How To Make A Raised Bed From Concrete Blocks
I posted about my sub-urban garden in THIS POST and used concrete partition blocks for the boarders of the raised beds. I had someone ask me if I had pictures of how I built them. Yes, I actually shot pictures as I constructed them, so here is how I did it. Hope it helps anyone looking to do the same.
First, clear away the grass from the area you're going to use. I prefer using a flat blade shovel. It lets me slice under the grass, taking off just the top inch or so of soil. Use the blade to cut the ground into blade size chunks then push the blade under the edge and gentle wiggle it back and forth while pushing with your foot. I then use the grass sections on other areas of my lawn that are bare.
(This was taken a bit later in the process, since you can see the first two blocks are already laid. I just forgot to get a good shot of this, so I took it when I remembered I needed it.)
Second, once you have the beginning area cleared of grass, dig down to the depth you want your blocks planted. I go down about 2 inches. Scrape away the soil until its nearly level. Then take your shovel and lightly break up about 1/4 of an inch of soil where you will be laying the side blocks.
Then, using one of the blocks, tamp the soil down. Try to keep the area level.
Third, place the first block. You can use a carpenter's level if you want but I just eyeball it to see that its straight. Then add the second block. If there is a gap at the bottom where they join, the far end of the ground is high. Remove the block and use it to tamp down the ground more. If there is a gap at the top, then the ground is low. Remove the block, add a small amount of loose dirt, tamp it down and replace the block.
Fourth, remove the grass from an area about 24" long and as wide as your ends. Dig down and repeat the step for placing a block on the back side of the bed, in my case the one against the fence.
Fifth, once you have the block in place, begin to break up the ground inside of the bed as deep as you can. in my case it's the depth of the shovel blade, or about 6-8 inches. What you are doing is making the soil loose and easy for the plants' roots to get through and establish themselves. Leave an area in front where the next block will go.
Sixth, continue to remove the grass, this time back about another 18 inches. Once you have, repeat the steps and place the next rear block in the ground, then the first front block. I toss the loosened earth into the space between the blocks. Go ahead and pile it to the top, you'll have a chance to level it out once you finish.
Seventh, just keep doing those steps until you reach the length of bed you want. In this case I'm going seven blocks long and two wide for a bed of approximately 9 1/2 feet by 2.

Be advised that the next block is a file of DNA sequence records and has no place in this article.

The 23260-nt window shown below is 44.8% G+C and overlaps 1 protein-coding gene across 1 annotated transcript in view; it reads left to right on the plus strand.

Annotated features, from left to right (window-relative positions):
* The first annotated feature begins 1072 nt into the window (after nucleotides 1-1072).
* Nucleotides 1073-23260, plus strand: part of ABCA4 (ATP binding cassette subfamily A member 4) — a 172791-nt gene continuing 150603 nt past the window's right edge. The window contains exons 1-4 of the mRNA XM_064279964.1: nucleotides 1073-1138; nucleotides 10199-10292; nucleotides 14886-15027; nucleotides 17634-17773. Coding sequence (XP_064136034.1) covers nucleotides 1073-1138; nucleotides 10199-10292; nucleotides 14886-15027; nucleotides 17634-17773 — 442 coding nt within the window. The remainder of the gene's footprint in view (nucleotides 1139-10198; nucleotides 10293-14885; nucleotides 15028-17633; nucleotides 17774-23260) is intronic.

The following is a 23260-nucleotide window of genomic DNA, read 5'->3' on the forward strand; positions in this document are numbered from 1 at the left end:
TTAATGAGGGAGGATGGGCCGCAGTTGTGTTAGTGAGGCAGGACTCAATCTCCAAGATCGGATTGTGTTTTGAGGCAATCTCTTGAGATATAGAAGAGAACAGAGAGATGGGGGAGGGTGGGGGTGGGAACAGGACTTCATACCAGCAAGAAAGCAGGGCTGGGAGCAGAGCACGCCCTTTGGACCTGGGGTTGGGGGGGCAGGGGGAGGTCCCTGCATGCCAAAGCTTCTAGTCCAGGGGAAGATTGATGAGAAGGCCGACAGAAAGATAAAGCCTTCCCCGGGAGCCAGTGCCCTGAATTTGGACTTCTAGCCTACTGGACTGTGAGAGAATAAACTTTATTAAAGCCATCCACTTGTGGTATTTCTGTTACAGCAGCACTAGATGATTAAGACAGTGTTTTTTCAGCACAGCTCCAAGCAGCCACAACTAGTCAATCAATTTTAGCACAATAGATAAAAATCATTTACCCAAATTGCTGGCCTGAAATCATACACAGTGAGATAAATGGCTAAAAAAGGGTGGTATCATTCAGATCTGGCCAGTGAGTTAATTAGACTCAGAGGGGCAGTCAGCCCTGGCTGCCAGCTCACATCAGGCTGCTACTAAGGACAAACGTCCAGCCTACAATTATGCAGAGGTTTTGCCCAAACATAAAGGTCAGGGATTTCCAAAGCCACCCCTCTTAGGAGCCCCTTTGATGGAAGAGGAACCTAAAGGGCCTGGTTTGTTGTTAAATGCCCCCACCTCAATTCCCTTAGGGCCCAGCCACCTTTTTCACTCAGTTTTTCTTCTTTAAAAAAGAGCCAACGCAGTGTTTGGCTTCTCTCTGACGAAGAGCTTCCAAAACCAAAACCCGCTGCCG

Eighth, once I reached my length I made sure the bed was loose, then removed a full wheel barrel of dirt from the bed, then placed my final end blocks. At this point I fill in the exterior of the bed edges, and if I have large areas, like at the ends, use some of the earlier grass I removed to patch that.
Ninth, I added in 2 sqft of compost and worked it into the bed, turning the soil over and mixing it well. Some will point out that I made a mess of the bacteria and natural soil composition by turning it over like this, but this is the initial stage of establishing a raised bed. I'd rather accept that for the trade off of loosening the soil and making it more fertile with the soil additions. The beds established last year had the compost added to the surface and worked in to just a few inches, keeping the helpful bacteria alive.
(Note: At this point I added my pvc watering pipes. You may just consider skipping those and continuing on.)
Next, I dumped about half of the wheel barrel load back in and mixed it again. Finally adding another 2 sqft of compost and then the rest of the dirt, working that in as well.
And Finally, once you do all this you get a raised bed ready to be planted.
So this bed ran me $19 for the blocks, $16 for the compost, and about 8-10 hours of my time. (Add another $5 for the pvc watering system) Some people could do it quicker because I spent a lot of time loosening the soil because its a sub-urb and poor soil at that. Then I'd rather spend an hour or two more and give my plants a head start.
If you do one of these, please post pictures to this thread and any hints or problems you have.
Hey DT -Very nice job on the block garden and thanks for the step by step!
Don’t have a yard without pulling out the bricks, so I am going the self-watering container route. Storage tubs; 4″ drip leachlines from Home Depot, covered with flexible leechline netting, and drainage hose at bottom and filler hose (5/8″) at top.
5 gallon food safe containers also work. Tons of how-to’s on YouTube. Good solution for people with small yards and Jack Russells that might otherwise dig stuff out.
Yes, I love self watering containers for small and even larger gardens. In small ones, or even apartments that just have patios, you can put them anywhere and move them to get the sun.
In larger gardens you can use them for perennials like your herbs, and bring them into the house or garage for winter.
I use 2 and 5 gallon buckets. Here’s a tutorial on them: